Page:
Q. What can I do to get better or cheaper deals on office equipment?

A.It’s a good idea to consider swapping unwanted stock with other companies’ goods, services, or advertising space: things for which both sides would usually expect cash. This transaction is called corporate trade or corporate barter.

There are now a number of corporate trade businesses that facilitate the trade of advertising space and other services in exchange for excess office supplies. If your business product is something you can offer in exchange for the equipment you need, you can call up a corporate trade company and see if they are interested in swapping goods. Companies like Active International and Astus UK provide corporate trade services.

Avvy Virdi, media executive at Active International, says: “Corporate trade companies can fund office moves and journeys or provide hotel rooms, plane flights, office stationery... There are many possibilities.” Typically, a corporate trade company will buy your unwanted stock with “trade credits” at a higher value than you would get if you resold it in cash. You can then spend your trade credits on other products available from the corporate trade company such as furniture.

Corporate trade companies accept many different types of goods and services. It’s likely that whatever your company produces can be traded for office equipment. As Virdi adds: ”We are happy to look into any type of business provided they have media expenses.”

There are other easy ways to help you get better deals on equipment. Calling retailers at 5pm when most salesmen need to reach their daily sales target is a noteworthy tip. And if all else fails, Google remains your best friend for searching out the cheapest online deals. If you don’t mind secondhand goods, www.wantdontwant.com sells cheap furniture and www.freecycle.org lets you request items and accept offers from others for free.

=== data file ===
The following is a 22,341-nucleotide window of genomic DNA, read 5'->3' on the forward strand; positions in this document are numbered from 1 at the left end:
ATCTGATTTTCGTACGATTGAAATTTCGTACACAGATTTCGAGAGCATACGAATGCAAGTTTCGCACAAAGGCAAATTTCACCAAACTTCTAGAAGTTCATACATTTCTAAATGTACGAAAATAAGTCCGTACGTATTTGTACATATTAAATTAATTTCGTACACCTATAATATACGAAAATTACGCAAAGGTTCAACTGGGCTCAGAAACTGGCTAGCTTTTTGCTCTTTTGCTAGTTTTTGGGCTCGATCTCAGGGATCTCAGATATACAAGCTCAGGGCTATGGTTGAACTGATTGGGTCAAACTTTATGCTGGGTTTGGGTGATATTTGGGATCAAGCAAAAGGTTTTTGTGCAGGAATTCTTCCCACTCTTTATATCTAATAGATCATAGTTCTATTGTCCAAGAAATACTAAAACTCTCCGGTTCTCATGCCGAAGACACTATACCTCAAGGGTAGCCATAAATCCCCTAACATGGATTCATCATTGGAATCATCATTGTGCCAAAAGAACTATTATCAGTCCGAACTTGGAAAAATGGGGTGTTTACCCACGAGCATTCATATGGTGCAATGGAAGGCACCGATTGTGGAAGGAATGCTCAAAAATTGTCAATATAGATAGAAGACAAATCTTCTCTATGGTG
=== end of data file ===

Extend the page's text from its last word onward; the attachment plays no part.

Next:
Q. Are there any tax breaks I can claim if I can prove that I have bought office equipment?

A.You can claim tax allowances on what is called “plant and machinery.” This includes items like furniture, machines, and office equipment like printers and computers. Most businesses can claim an annual investment allowance (AIA) for company expenditures less than £50,000 on purchases made between the beginning and the end of the annual tax year. If your expenditures are over £50,000, you can claim tax allowances with a standard rate of 20 per cent.

There are also different rates for certain types of equipment: thermal insulation, electrical systems, lifts and other long-term assets can qualify for a tax allowance of 10 per cent a year.

Tax allowances can be claimed through your income or corporate tax returns. Note that you must make separate claims for each accounting period of your business and that there is no obligation to claim for the full amount of an allowance. You can also claim back the VAT you are charged on goods relating to your business activities from HM Revenue and Customs (HMRC).